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Rice Reiterates One-China Policy

At a Monday press conference in Beijing, US Secretary of State Condoleezza Rice said that the United States remains absolutely committed to the one-China policy.

Referring to her meetings with President Hu Jintao and other leaders, Rice said, "I reiterated that the United States does in fact have the one-China policy that has been clearly consistent, a policy that is based on the three joint communiqu├ęs."

She expressed hope that the status quo of the Taiwan Straits would be maintained, saying "the most useful path ahead is to reduce tension between the two sides."

Rice said the remarkable development in US-China relations would have been unthinkable a few years ago. Today the two nations cooperate on issues ranging from Asia to Afghanistan and Iraq, and from the global war on terrorism to fighting HIV/AIDS, she said.

Rice said during her meetings here, the Chinese side agreed that expanding cooperation between the two nations is essential to the interests of both, particularly as China is in a state of transformation.

She indicated that the US wants to develop and strengthen relations with China based on mutual interests and global standards in such important areas as human rights, non-proliferation of weapons of mass destruction, trade and economic affairs.

After stating that China's economic growth is a positive factor, she noted, "China's very rapid economic growth and its obvious impact on the international economy is something that everybody is watching and that everybody is concerned about."

China's economy "is growing so rapidly and having such impact that people want to be assured that it is going to be encapsulated in a role-based approach to the international economy," she said.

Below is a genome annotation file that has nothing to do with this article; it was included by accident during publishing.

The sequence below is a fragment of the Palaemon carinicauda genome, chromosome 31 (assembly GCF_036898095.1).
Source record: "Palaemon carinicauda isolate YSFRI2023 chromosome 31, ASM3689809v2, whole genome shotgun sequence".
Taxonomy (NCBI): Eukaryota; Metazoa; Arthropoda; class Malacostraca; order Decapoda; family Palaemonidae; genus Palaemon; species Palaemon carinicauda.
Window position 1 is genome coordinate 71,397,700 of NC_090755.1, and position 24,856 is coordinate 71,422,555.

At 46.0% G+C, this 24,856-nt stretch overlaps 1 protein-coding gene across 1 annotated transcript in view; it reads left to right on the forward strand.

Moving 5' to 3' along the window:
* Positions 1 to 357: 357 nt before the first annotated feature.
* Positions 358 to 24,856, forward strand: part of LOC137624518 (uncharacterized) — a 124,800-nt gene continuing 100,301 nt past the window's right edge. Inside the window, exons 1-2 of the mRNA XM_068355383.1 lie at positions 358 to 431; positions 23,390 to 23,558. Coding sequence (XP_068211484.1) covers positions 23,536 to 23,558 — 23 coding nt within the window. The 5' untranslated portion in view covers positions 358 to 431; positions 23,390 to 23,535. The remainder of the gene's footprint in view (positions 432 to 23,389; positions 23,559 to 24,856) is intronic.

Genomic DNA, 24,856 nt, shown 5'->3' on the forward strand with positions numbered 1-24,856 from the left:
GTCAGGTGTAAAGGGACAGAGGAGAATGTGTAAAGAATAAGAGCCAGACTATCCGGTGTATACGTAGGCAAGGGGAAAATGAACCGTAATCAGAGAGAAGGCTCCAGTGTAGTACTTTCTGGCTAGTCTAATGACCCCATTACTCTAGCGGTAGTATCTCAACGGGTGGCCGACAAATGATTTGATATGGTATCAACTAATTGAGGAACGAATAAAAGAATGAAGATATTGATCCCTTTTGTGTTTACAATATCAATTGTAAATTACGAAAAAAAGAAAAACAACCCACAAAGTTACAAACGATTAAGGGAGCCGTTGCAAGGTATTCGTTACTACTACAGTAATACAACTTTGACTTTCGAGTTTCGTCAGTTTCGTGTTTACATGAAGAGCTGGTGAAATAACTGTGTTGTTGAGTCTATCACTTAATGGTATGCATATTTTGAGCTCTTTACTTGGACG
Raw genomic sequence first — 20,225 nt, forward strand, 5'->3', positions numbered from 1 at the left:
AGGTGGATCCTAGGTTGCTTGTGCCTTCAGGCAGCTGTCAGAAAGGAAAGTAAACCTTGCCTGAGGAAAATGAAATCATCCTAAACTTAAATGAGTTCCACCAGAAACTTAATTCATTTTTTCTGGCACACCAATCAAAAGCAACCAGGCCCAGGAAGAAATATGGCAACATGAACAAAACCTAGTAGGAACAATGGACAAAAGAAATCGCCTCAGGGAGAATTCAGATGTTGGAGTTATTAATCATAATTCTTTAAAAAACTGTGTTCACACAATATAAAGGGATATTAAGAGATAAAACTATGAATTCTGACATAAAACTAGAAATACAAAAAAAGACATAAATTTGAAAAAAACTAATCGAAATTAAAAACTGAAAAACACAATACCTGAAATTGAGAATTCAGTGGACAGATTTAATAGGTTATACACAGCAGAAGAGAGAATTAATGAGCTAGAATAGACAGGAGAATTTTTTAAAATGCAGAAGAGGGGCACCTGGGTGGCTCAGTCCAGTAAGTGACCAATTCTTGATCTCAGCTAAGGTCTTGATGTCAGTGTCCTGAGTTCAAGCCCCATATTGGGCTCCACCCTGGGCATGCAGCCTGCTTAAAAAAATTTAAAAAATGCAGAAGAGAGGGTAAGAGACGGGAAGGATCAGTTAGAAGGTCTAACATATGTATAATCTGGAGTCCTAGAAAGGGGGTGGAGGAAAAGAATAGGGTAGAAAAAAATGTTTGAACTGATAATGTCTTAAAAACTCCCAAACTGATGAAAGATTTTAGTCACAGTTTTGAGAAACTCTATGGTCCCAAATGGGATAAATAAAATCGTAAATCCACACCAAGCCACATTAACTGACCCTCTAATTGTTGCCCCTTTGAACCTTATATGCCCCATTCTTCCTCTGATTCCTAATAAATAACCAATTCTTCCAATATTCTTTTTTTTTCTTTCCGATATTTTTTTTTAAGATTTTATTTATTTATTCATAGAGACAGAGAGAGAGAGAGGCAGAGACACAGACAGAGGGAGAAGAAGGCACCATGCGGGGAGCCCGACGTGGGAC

"It is why the US supported Chinese accession to the WTO (World Trade Organization), and it is why we had extensive discussions about the need to protect intellectual property rights," she said, adding that it is also why it has been important to look at the trade imbalances.

"I just think that as we go forward, and as the Chinese economy is becoming such a big factor, it is really critical that people know that there is an understanding in China of the responsibility that comes with that kind of rapid economic growth, because it is going to have a big impact on everybody and on everybody's economy," she added.

Rice reiterated the US commitment to the six-party talks on the Korean Peninsula nuclear issue, saying that the US position is that this is the best way to resolve it. She characterized the talks as "potentially effective."

Rice left Beijing for home shortly after the press conference, concluding a 24-hour visit to China that started Sunday afternoon. China was the last leg of Rice's six-nation Asian trip that also took her to India, Afghanistan, Pakistan, Japan and the Republic of Korea.

During her stay in Beijing, Rice met with President Hu Jintao, Premier Wen Jiabao, Vice Premier Wu Yi, State Councilor Tang Jiaxuan and Foreign Minister Li Zhaoxing, also discussing such areas as Sino-US trade cooperation, China's foreign exchange policy, protection of intellectual property rights, and the Doha Development Agenda of the WTO.

This is Rice's first trip to China since she took office as the United States' top diplomat in January. She visited China in February 2002 and July 2004 when serving as the US national security adviser.

(Xinhua News Agency March 22, 2005)

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